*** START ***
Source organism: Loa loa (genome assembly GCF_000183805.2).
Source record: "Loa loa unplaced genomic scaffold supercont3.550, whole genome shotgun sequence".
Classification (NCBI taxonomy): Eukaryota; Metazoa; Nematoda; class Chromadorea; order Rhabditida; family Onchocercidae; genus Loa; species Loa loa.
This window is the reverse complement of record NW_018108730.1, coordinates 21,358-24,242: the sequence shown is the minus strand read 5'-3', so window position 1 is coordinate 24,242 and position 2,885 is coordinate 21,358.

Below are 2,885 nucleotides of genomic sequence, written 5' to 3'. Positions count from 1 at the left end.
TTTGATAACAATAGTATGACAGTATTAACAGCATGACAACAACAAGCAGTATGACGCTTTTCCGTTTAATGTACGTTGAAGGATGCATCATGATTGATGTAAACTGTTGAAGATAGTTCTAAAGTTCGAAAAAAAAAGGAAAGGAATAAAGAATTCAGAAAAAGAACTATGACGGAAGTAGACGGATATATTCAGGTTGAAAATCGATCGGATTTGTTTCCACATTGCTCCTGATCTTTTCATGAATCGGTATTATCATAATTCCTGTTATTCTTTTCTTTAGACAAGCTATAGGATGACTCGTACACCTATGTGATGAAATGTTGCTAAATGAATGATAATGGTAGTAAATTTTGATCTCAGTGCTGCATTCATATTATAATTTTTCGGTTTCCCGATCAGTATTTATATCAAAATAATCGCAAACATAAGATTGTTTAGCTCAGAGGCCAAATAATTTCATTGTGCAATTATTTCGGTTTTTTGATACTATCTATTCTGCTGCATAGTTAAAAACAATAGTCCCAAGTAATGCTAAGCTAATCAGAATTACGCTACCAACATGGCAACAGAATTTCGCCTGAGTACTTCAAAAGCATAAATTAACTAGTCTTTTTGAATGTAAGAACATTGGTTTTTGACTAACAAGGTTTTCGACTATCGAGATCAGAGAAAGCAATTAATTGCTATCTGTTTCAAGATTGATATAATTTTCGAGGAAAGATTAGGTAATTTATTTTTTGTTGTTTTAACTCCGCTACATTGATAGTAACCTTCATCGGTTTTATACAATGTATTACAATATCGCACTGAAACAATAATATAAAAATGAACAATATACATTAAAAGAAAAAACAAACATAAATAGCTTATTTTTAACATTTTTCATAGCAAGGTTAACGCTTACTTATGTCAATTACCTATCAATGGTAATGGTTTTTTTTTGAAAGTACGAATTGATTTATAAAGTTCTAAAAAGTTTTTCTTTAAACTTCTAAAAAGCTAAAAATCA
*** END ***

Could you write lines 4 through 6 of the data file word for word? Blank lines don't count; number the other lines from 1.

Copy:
This window is the reverse complement of record NW_018108730.1, coordinates 21,358-24,242: the sequence shown is the minus strand read 5'-3', so window position 1 is coordinate 24,242 and position 2,885 is coordinate 21,358.

Below are 2,885 nucleotides of genomic sequence, written 5' to 3'. Positions count from 1 at the left end.
TTTGATAACAATAGTATGACAGTATTAACAGCATGACAACAACAAGCAGTATGACGCTTTTCCGTTTAATGTACGTTGAAGGATGCATCATGATTGATGTAAACTGTTGAAGATAGTTCTAAAGTTCGAAAAAAAAAGGAAAGGAATAAAGAATTCAGAAAAAGAACTATGACGGAAGTAGACGGATATATTCAGGTTGAAAATCGATCGGATTTGTTTCCACATTGCTCCTGATCTTTTCATGAATCGGTATTATCATAATTCCTGTTATTCTTTTCTTTAGACAAGCTATAGGATGACTCGTACACCTATGTGATGAAATGTTGCTAAATGAATGATAATGGTAGTAAATTTTGATCTCAGTGCTGCATTCATATTATAATTTTTCGGTTTCCCGATCAGTATTTATATCAAAATAATCGCAAACATAAGATTGTTTAGCTCAGAGGCCAAATAATTTCATTGTGCAATTATTTCGGTTTTTTGATACTATCTATTCTGCTGCATAGTTAAAAACAATAGTCCCAAGTAATGCTAAGCTAATCAGAATTACGCTACCAACATGGCAACAGAATTTCGCCTGAGTACTTCAAAAGCATAAATTAACTAGTCTTTTTGAATGTAAGAACATTGGTTTTTGACTAACAAGGTTTTCGACTATCGAGATCAGAGAAAGCAATTAATTGCTATCTGTTTCAAGATTGATATAATTTTCGAGGAAAGATTAGGTAATTTATTTTTTGTTGTTTTAACTCCGCTACATTGATAGTAACCTTCATCGGTTTTATACAATGTATTACAATATCGCACTGAAACAATAATATAAAAATGAACAATATACATTAAAAGAAAAAACAAACATAAATAGCTTATTTTTAACATTTTTCATAGCAAGGTTAACGCTTACTTATGTCAATTACCTATCAATGGTAATGGTTTTTTTTTGAAAGTACGAATTGATTTATAAAGTTCTAAAAAGTTTTTCTTTAAACTTCTAAAAAGCTAAAAATCA